Nevertheless, Italian MEPs Niccolò Rinaldi (ALDE), Luigi Berlinguer and PatriziaToia (S&D) recenlty presented their questions to the European Commission, asking if the freedom of expression and information, guaranteed by Article 11 of the Charter of Fundamental Rights of the European Union, are threatened by this measure.

Follow on http://italy.blogactiv.eu/



Fulvio Sarzana

Studio Legale Roma Sarzana & Associati
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Published by on October 20th, 2013 Comments Off

#Anonymous: They are Legion, not cyber-terrorists


17th May.


At dawn the Roman DA Office and the CNAIPIC[1] kick off operation “Tangodown” against some alleged members of Anonymous Italy: four people end up under house arrest, while six others are searched by police and dozens of computers and IT devices are sequestered by security forces. All those people are charged with the same accusations: criminal conspiracy aimed to damaging IT services, illicit IT communication interruption, abusive access to IT services.


In the following weeks Anonymous’ reaction is not long in coming: a steady stream of attacks first hits the Roman tribunal website, and then the ones belonging to security forces’ unions SIULP and SAP. Finally, they go for the big prize: they put the Ministry of Interior in their sights, whose servers get violated while stolen materials are published on the web.


This would be enough to deny the prosecutors’ official version that, a few hours after the arrests, was already talking about “having decapitated Anonymous’ leadership”.


And yet many other doubts are surrounding police detectives’ conduct: from resorting to anti – terrorism laws towards the activists to charging them with associative crimes that, if confirmed during the trial, could cost the defendants jail terms ranging from three to seven years.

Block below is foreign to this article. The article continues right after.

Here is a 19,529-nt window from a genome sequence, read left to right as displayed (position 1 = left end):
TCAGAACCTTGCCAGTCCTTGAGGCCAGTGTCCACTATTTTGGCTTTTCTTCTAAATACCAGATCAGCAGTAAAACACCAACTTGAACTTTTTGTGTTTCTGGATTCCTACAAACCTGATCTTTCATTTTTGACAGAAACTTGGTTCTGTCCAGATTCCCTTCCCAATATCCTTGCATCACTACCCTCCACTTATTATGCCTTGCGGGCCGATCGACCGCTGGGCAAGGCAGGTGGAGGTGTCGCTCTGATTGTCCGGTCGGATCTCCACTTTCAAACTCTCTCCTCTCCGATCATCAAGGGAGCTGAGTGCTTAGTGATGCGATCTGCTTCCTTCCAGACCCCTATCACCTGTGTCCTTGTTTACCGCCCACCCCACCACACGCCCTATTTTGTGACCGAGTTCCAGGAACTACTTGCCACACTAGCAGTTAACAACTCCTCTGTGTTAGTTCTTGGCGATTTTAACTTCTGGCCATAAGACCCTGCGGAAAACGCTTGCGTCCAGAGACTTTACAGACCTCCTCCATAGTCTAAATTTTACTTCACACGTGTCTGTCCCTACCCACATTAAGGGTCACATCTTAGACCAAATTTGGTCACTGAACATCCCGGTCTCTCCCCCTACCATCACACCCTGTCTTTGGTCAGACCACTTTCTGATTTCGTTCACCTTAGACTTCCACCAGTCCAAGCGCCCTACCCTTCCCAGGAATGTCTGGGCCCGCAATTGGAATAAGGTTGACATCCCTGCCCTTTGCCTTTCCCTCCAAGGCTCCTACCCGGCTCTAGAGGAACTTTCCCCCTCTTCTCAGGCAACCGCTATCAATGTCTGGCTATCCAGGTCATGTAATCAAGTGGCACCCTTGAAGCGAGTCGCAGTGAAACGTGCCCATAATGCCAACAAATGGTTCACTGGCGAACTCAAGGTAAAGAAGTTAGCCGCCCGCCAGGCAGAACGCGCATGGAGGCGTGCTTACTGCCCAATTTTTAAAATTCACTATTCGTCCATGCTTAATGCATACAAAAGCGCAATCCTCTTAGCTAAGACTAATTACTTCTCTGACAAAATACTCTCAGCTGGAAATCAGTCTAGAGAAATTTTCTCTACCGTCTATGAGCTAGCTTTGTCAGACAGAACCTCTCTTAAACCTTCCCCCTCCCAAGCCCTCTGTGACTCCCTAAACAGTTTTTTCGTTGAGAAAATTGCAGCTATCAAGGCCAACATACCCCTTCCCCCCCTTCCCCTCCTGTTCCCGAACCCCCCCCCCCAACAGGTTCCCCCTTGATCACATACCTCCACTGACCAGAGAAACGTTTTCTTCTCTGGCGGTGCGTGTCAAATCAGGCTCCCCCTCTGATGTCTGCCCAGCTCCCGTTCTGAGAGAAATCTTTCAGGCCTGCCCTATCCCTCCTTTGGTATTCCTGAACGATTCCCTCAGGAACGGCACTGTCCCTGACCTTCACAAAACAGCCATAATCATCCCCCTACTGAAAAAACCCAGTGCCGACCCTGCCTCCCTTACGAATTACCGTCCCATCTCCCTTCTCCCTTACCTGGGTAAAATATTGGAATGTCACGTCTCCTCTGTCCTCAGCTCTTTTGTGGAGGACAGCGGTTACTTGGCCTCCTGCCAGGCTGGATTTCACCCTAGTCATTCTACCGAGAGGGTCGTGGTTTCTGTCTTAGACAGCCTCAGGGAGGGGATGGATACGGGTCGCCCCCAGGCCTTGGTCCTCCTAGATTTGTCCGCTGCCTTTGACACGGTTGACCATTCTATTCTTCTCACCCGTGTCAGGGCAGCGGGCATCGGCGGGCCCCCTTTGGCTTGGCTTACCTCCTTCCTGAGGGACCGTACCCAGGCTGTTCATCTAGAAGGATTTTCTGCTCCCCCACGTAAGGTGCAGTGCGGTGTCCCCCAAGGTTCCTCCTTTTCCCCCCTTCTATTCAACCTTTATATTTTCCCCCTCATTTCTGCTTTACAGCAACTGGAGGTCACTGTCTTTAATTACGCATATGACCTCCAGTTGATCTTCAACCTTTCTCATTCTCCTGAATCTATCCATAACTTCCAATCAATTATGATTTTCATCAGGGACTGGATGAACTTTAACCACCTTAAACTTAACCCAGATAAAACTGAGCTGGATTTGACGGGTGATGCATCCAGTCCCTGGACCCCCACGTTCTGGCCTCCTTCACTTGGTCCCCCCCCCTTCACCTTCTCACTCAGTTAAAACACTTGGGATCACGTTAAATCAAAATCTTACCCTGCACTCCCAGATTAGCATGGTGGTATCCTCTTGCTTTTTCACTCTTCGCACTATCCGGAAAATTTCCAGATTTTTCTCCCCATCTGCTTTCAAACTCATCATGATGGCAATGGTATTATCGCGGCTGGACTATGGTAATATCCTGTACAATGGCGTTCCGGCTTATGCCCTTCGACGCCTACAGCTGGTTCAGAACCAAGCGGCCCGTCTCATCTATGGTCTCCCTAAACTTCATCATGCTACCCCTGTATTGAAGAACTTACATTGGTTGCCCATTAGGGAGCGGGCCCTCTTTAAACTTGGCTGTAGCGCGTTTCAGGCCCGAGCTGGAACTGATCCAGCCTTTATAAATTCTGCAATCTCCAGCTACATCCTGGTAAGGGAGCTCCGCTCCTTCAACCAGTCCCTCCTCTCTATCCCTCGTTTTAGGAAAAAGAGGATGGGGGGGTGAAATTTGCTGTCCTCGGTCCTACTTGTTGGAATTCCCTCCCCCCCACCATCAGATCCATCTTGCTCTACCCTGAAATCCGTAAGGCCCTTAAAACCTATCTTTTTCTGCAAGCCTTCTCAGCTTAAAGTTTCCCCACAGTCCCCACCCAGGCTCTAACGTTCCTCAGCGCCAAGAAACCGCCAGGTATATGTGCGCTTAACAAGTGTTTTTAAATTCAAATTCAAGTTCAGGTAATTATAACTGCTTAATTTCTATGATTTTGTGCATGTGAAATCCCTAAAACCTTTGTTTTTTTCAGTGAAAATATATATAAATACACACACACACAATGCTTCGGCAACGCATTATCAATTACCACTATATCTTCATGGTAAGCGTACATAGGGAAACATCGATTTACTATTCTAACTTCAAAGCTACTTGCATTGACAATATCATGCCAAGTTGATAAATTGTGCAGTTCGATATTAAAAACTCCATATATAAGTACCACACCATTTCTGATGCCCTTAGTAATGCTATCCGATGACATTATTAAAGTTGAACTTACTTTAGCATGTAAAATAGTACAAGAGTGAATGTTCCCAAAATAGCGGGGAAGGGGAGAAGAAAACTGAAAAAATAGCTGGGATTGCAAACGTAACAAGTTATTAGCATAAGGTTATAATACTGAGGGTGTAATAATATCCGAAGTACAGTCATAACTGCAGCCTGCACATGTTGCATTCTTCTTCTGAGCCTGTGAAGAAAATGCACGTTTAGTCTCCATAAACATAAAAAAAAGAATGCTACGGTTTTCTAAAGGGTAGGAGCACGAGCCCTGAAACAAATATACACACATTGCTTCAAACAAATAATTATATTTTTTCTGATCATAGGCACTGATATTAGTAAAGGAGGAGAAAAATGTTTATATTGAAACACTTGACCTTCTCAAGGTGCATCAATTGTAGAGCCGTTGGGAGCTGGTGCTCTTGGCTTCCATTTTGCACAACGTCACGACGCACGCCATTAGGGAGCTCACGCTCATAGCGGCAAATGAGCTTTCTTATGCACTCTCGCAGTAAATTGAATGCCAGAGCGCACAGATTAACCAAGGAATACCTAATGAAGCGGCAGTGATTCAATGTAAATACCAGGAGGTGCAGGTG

Infoaut decided to read between the lines and interviewed lawyer Fulvio Sarzana, jurist and specialist in information law, that has been focusing on digital technologies and internet for ten years.

IFF – It is not the first time that the Anonymous Italy network gets targeted by security forces. In July 2011 already, the Roman DA office ordered dozens of search warrants against alleged members of the movement, notifying them charges of abusive access, damage to IT systems and public service interruption. Even then the investigators’ action was guided by the DA Perla Lori in coordination with CNAIPIC. Nonetheless there is a big difference between the two investigations: during the Tangodown operation the indicted have been charged for the crime of virtual criminal conspiracy, too. Actually, what does it change?

See more on Freeflow.org 

Fulvio Sarzana

Studio Legale Roma Sarzana & Associati
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Published by on June 18th, 2013 Comments Off

Copyright on line: Cyberlocker Not Responsible for Pirating Users, Court Lifts ISP Blockade

As part of a criminal investigation by Italian authorities, 27 file-sharing related sites had their domains blocked by local ISPs last month. Rapidgator, one of the largest cyberlockers on the Internet, was among the targeted sites and chose to appeal the verdict.

This week  Rome’s Court of Appeal ruled that the Rapidgator blockade should be lifted as the site’s operators are not responsible for alleged copyright infringements carried out by their users.


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Fulvio Sarzana